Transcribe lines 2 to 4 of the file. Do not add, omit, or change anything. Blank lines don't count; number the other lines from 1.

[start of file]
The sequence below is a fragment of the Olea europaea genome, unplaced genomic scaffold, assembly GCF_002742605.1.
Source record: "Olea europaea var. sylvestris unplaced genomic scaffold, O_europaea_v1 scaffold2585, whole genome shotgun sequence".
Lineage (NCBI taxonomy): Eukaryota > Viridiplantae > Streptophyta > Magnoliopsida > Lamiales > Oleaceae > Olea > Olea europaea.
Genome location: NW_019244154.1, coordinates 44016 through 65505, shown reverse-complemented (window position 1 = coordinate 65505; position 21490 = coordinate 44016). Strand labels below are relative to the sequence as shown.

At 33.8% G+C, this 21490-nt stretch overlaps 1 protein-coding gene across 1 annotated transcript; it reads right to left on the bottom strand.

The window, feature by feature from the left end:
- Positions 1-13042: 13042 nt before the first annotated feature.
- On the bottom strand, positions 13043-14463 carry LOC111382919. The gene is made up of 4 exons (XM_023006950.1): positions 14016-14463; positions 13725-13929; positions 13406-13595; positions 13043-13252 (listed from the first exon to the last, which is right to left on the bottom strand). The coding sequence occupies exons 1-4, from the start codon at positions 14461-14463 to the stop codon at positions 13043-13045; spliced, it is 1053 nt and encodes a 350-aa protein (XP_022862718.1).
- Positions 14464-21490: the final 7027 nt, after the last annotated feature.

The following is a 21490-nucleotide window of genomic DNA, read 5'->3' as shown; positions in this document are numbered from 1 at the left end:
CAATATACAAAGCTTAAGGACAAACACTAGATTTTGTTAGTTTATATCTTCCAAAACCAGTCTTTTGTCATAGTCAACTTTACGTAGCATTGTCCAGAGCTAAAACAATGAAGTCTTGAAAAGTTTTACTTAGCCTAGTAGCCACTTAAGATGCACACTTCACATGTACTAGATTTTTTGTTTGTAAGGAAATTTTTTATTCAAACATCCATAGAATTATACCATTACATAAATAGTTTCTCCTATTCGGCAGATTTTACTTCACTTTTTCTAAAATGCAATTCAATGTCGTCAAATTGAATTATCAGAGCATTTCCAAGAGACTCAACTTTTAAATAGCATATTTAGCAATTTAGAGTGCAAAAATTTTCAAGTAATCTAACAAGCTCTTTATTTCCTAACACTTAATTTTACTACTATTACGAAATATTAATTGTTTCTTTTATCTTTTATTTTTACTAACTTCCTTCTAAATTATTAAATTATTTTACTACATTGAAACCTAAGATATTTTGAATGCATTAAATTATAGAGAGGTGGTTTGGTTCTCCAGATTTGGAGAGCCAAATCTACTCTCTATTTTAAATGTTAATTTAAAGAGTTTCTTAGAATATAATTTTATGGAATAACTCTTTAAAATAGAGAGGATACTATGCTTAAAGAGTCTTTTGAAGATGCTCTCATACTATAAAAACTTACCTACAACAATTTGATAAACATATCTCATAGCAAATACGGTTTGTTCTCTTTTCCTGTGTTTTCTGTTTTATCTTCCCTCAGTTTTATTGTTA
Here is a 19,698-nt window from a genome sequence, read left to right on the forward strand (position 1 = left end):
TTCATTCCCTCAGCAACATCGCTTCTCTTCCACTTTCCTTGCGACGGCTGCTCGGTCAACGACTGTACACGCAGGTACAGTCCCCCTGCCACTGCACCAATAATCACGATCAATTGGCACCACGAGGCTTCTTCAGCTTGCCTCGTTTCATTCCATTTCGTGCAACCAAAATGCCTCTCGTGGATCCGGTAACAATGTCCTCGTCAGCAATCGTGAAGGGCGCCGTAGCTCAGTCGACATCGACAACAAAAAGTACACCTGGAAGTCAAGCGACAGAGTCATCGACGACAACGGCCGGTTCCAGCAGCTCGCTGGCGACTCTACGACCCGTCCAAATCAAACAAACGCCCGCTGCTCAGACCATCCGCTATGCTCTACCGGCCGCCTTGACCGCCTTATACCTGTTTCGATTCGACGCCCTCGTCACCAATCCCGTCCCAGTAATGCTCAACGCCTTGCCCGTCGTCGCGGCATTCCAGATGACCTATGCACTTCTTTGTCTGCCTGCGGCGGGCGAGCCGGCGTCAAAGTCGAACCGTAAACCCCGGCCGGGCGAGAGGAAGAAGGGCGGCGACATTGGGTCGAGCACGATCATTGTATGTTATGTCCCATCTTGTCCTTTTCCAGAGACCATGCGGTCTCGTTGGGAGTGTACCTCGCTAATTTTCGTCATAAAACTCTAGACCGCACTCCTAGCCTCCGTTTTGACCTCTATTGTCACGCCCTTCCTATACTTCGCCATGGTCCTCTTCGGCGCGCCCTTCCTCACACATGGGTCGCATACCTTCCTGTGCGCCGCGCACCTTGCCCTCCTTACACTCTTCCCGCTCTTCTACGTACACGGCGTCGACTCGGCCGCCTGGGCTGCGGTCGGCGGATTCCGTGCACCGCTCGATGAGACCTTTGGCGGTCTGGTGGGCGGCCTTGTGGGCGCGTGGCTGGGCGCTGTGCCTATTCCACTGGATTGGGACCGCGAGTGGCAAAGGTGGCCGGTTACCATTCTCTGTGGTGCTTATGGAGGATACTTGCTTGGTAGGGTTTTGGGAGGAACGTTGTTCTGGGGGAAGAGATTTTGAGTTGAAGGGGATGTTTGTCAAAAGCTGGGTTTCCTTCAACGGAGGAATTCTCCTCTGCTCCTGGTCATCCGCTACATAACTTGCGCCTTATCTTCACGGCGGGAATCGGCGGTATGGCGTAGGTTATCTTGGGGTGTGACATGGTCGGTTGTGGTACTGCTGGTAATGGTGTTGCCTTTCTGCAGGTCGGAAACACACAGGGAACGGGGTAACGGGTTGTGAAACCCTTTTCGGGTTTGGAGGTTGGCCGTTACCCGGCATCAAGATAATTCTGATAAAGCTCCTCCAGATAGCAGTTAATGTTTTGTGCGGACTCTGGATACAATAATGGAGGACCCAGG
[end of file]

Source record: "Olea europaea var. sylvestris unplaced genomic scaffold, O_europaea_v1 scaffold2585, whole genome shotgun sequence".
Lineage (NCBI taxonomy): Eukaryota > Viridiplantae > Streptophyta > Magnoliopsida > Lamiales > Oleaceae > Olea > Olea europaea.
Genome location: NW_019244154.1, coordinates 44016 through 65505, shown reverse-complemented (window position 1 = coordinate 65505; position 21490 = coordinate 44016). Strand labels below are relative to the sequence as shown.